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NATIONAL BANK NORTH AMERICA v. AROUND CLOCK TRUCK SERVICE (09/19/68)

SUPREME COURT OF NEW YORK, SPECIAL TERM, NASSAU COUNTY


September 19, 1968

NATIONAL BANK OF NORTH AMERICA, PLAINTIFF,
v.
AROUND THE CLOCK TRUCK SERVICE, INC., ET AL., DEFENDANTS

Manuel W. Levine, J.

Author: Levine

 In this action to recover on a promissory note and guarantee of payment executed at the same time the plaintiff moves to dismiss two affirmative defenses and for summary judgment against the sole remaining defendant.

This defendant admits all the allegations of the complaint and asserts as a partial defense that the provision in the note for the payment of an attorney's fee is void as against public policy, and as a complete defense he alleges that as a matter of law he must be held harmless by reason of the affirmative fraud committed by the corporate, as well as the individual, defendant Harvey Greenwald. There is no allegation in the answer that the plaintiff participated in any wrongful act and the circumstances constituting the wrong are not stated in detail as required by CPLR 3016 (subd. [b]).

In his answering affidavit Mr. Shapiro states that Harvey Greenwald represented to him that if he did not execute the guarantee he would lose his employment with a corporation, Truck Service Club of America Inc., of which Mr. Greenwald was president, and he also states that he was assured at the same time he executed the guarantee by Mr. Greenwald, in the presence of officers of the bank, that the guarantee was a formality, that he would in no manner be held liable, that he acted as an accommodation guarantor only and that he received no consideration.

These defenses are without merit. Section 402 of the Personal Property Law, as amended July 1, 1967, by the addition of subdivision 6-a (L. 1967, ch. 732, §§ 1, 2), is limited to installment sales contracts. Provision for a reasonable attorney's fee contained in a promissory note is enforceable (Uniform Commercial Code, § 3-106; General Lbr. Co. v. Landa, 13 A.D.2d 804).

Mr. Shapiro signed the note as secretary-treasurer of the corporation along with Mr. Greenwald, as its president, and at the same time they executed the guarantee of payment. When a contract of guarantee is entered concurrently with the principal obligation, a consideration which supports the principal contract supports the subsidiary one also (Erie County Sav. Bank v. Coit, 104 N. Y. 532). The extent of Mr. Shapiro's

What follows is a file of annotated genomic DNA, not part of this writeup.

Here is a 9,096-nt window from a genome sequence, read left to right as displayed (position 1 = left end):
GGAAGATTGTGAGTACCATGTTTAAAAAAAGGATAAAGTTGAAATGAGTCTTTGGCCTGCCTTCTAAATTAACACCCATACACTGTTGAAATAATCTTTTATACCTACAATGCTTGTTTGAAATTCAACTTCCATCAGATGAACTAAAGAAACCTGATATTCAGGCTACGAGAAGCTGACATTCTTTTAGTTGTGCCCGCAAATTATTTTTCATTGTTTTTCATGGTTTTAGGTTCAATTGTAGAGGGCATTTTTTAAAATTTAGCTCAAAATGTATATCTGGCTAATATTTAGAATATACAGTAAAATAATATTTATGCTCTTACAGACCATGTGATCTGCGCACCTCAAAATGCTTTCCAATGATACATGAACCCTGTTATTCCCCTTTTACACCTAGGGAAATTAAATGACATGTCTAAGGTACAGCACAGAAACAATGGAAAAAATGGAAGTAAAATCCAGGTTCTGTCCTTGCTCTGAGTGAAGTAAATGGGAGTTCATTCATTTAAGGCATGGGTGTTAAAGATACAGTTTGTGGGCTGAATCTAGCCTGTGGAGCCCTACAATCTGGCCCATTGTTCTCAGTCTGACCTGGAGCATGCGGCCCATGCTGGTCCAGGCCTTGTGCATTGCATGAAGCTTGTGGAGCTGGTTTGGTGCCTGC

--> interest in the corporate defendant and other business enterprises he participated in along with Mr. Greenwald is not disclosed on this motion, but he executed the note as a corporate officer, an experienced man of business, who certainly knew the nature and extent of the liability he was undertaking when he signed the guarantee to secure a benefit for his corporation. There was here no confidential relationship nor one of trust between the plaintiff bank and the defendant. The parties were dealing in a commercial transaction at arm's length. It was the duty of the defendant, if he had any question as to the nature of his obligation, to inquire (Security Nat. Bank v. De Seguros, 21 Misc. 2d 158, 161). Assuming, however, that, as claimed, Mr. Shapiro should be considered as an accommodation party to the instrument and the bank had knowledge of this fact, his remedy after he makes payment is against his co-defendants (Uniform Commercial Code, § 3-415, subd. [5]), and as to the bank, he is liable in the capacity in which he signed (Uniform Commercial Code, § 3-415, subd. [2]; Packard v. Windholz, 88 App. Div. 365, affd. 180 N. Y. 549; Long Is. Trust Co. v. Merz, 20 Misc. 2d 342, 343) and he is estopped by public policy from asserting that the parties agreed that the instrument should not be enforced (Mt. Vernon Trust Co. v. Bergoff, 272 N. Y. 192; West End Fed. Sav. & Loan v. Di Boise, 19 A.D.2d 476; Manufacturers Trust Co. v. Palmer, 13 A.D.2d 772).

Accordingly, the affirmative defenses are dismissed and judgment is granted to the plaintiff in the amount of $5,375.13, the unpaid balance of the notes, plus a reasonable attorney's fee, with interest on the combined amount from June 12, 1968. Entry of judgment, however, should be deferred pending a hearing and determination as to the reasonableness of the attorney's fee of $1,075.02 requested (Franklin Nat. Bank v. Wall St. Commercial Corp., 21 A.D.2d 878).

Disposition

Accordingly, the affirmative defenses are dismissed and judgment is granted to the plaintiff in the amount of $5,375.13, the unpaid balance of the notes, plus a reasonable attorney's fee, with interest on the combined amount from June 12, 1968.

19680919

© 1998 VersusLaw Inc.



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